Each year the IEA publishes reports forecasting market trends and developments for the next five years concerning the primary energy sources for global markets: oil, coal, gas and renewables. In addition, a market report assesses energy efficiency. This year's series started with Medium-Term Oil Market Report 2015, which Executive Director Maria van der Hoeven launched in London at Energy Intelligence's International Petroleum Week. She unveiled Medium-Term Gas Market Report 2015 in June at the World Gas Congress in Paris. Medium-Term Renewable Energy Market Report 2015 will be launched on 1 October in Istanbul, on the sidelines of the Group of 20 leaders' meeting in Turkey. Just five days later, Energy Efficiency Market Report 2015 will be launched. The other titles in the series are the Medium-Term Renewable Energy Market Report and the Medium-Term Coal Market Report.
The medium-term reports aim to contribute to market transparency through a comprehensive analysis of the recent trends and future prospects in terms of global demand, supply, processing and trade for oil, coal and gas as well as analysing the current drivers and barriers influencing deployment of renewable energy worldwide. The series examines planned investment in new capacity and infrastructure, highlighting potential market pressures to 2020. Trends in price formation and inter-fuel substitution potential are also covered.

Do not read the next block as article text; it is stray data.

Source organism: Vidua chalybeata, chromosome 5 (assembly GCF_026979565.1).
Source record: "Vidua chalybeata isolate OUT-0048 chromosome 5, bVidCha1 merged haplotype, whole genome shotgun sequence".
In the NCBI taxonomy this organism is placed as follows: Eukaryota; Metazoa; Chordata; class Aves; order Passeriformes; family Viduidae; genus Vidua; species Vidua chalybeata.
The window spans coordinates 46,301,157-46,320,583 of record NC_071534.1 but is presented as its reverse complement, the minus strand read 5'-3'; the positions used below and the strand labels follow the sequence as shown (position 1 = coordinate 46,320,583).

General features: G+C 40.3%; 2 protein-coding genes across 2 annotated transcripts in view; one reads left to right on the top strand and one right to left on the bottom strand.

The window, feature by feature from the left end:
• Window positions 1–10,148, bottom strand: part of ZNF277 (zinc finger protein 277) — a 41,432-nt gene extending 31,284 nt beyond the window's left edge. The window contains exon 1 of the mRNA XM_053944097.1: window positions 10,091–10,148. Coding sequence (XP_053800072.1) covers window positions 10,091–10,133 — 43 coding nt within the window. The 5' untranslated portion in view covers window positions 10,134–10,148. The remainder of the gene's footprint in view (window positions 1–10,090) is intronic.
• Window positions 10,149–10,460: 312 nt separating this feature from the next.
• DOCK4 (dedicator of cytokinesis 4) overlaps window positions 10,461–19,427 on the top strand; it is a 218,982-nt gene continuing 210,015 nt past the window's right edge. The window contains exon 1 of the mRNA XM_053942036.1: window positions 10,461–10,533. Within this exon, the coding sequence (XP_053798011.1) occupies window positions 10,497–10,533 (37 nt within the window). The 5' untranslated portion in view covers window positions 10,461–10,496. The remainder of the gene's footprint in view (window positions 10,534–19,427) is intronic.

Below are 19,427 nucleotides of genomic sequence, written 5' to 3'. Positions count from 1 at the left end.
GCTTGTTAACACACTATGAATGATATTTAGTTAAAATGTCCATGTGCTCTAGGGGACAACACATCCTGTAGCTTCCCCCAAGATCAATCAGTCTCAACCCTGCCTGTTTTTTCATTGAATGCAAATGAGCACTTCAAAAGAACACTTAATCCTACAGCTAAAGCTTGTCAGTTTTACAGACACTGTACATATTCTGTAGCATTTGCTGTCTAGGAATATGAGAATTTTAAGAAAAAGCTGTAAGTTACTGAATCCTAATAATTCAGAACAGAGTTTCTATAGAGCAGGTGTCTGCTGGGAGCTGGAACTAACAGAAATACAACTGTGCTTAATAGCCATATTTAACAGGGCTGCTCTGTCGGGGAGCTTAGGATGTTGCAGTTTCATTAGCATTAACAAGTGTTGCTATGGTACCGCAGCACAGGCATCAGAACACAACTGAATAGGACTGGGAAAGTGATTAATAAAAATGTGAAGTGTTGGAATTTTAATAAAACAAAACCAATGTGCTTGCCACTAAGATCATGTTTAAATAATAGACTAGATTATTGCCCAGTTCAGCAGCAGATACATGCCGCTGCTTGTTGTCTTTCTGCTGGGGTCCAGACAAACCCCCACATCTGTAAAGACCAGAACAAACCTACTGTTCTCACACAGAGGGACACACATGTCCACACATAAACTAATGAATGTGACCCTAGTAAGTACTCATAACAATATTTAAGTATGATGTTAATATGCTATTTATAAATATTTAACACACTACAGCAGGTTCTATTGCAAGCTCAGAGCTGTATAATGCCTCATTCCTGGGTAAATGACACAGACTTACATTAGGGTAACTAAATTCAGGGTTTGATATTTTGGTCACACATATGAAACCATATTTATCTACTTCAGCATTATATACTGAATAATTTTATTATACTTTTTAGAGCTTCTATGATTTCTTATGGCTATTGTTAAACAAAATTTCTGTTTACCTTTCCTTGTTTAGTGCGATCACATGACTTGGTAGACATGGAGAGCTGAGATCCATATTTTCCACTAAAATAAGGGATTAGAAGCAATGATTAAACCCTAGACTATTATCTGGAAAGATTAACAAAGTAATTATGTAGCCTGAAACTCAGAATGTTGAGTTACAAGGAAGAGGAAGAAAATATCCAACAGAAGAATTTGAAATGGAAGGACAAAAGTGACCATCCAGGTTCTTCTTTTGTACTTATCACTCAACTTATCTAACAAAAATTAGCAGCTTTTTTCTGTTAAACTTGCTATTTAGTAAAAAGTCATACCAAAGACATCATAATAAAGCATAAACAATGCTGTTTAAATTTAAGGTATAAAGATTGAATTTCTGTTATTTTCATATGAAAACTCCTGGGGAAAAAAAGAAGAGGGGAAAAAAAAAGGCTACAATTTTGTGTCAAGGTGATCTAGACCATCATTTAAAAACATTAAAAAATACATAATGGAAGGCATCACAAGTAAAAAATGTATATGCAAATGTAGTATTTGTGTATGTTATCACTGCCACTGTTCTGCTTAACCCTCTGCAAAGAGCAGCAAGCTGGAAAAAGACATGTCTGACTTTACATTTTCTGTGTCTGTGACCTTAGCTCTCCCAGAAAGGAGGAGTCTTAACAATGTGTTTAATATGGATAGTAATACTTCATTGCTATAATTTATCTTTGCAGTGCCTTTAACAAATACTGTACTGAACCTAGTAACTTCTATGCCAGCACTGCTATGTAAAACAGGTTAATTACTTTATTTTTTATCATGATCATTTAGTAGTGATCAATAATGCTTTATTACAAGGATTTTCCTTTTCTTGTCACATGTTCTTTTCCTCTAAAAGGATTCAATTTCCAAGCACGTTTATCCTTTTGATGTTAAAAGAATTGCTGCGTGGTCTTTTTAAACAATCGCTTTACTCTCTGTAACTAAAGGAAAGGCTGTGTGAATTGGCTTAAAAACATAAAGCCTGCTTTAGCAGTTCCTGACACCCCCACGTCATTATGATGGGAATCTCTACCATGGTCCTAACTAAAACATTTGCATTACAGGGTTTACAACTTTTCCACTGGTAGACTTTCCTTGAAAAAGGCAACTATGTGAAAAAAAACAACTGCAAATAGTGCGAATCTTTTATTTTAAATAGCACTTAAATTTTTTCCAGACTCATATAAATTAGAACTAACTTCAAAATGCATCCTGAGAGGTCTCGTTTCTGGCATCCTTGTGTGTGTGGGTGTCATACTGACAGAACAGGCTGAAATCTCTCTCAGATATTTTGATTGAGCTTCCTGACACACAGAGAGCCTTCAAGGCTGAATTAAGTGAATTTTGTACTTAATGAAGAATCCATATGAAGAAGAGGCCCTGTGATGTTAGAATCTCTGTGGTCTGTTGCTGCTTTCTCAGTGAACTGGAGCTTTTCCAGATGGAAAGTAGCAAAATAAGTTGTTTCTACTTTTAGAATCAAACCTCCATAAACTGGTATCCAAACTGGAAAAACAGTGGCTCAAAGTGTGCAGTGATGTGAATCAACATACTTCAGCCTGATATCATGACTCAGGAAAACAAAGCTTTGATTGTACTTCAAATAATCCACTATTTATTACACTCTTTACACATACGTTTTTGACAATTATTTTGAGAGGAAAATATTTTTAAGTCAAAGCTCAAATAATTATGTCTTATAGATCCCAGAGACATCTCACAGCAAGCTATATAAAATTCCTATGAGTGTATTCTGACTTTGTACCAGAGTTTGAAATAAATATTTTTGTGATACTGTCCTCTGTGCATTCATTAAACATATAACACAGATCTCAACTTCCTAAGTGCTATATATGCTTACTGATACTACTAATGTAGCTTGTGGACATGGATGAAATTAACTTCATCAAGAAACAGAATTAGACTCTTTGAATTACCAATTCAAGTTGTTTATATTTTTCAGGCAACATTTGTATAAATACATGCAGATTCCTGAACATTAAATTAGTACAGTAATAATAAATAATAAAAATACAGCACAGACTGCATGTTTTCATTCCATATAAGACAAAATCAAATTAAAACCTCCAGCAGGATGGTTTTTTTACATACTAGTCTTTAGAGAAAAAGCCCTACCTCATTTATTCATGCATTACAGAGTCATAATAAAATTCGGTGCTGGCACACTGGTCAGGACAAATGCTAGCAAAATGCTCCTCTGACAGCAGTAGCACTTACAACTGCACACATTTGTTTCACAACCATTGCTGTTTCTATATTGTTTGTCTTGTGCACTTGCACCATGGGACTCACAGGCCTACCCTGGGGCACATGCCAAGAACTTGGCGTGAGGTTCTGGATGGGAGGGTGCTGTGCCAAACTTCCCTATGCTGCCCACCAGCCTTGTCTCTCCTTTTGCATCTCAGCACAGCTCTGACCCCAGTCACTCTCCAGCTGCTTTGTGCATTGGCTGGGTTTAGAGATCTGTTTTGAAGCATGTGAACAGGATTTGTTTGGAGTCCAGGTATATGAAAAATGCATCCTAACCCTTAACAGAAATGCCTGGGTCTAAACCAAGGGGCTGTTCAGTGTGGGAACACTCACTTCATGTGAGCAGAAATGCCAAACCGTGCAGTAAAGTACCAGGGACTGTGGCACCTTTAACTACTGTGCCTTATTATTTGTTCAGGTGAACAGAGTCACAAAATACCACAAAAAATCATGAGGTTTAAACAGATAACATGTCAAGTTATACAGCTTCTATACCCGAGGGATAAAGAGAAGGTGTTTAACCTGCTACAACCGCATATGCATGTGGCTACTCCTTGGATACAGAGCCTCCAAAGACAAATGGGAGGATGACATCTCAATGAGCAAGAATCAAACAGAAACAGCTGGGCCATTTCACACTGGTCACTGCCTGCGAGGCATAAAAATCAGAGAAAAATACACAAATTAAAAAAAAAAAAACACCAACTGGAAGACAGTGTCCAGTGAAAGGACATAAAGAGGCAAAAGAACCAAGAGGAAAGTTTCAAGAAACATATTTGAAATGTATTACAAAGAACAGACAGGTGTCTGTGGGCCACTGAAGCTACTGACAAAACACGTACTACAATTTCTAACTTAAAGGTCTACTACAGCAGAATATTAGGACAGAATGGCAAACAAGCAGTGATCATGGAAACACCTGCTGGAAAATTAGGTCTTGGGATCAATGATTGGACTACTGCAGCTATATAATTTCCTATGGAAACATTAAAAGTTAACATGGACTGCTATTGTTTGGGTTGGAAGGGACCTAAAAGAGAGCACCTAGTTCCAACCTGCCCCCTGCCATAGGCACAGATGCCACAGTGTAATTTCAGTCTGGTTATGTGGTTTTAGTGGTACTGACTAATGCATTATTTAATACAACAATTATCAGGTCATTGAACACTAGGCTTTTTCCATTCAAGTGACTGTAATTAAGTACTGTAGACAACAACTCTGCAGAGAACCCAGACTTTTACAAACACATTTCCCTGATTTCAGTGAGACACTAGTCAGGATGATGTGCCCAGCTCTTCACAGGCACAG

Although published at different times of the year, the medium-term reports are consistent in terms of broad economic, price and policy assumptions, providing an integrated view of energy development over the medium term.
The most recent editions of all the reports can be ordered via the IEA Bookshop, while the Medium-Term Oil Market Report also forms an integral part of the annual subscription service for the benchmark monthly (OMR).
The recent oil market sell‑off, brought on by deep imbalances after years of record-high prices, will likely prove a milestone in the history of oil. However prices eventually evolve, markets may never be the same. The 2015 edition of the Medium-Term Oil Market Report sizes up the magnitude of this transformation so far and sketches the oil landscape at the 2020 horizon.
It is not just oil price signals that have changed, but also the market’s responsiveness to them. On the supply side, this Report’s forecast reflects not just lower price assumptions, but also the high price-sensitivity of US light tight oil compared with conventional crude, as well as OPEC’s embrace of market forces in late 2014 in a bid for market share. On the demand front, it shows how the response to lower prices will differ in a low-growth, deflationary environment compared to a higher-growth one.
Not all factors can be easily predicted. Much hangs on the outcome of talks between Iran and the “P5+1”, on Islamist violence in oil-producing countries, and on future relations between Russia and the West. Such geopolitical risk factors are themselves a defining feature of the oil market for the medium term.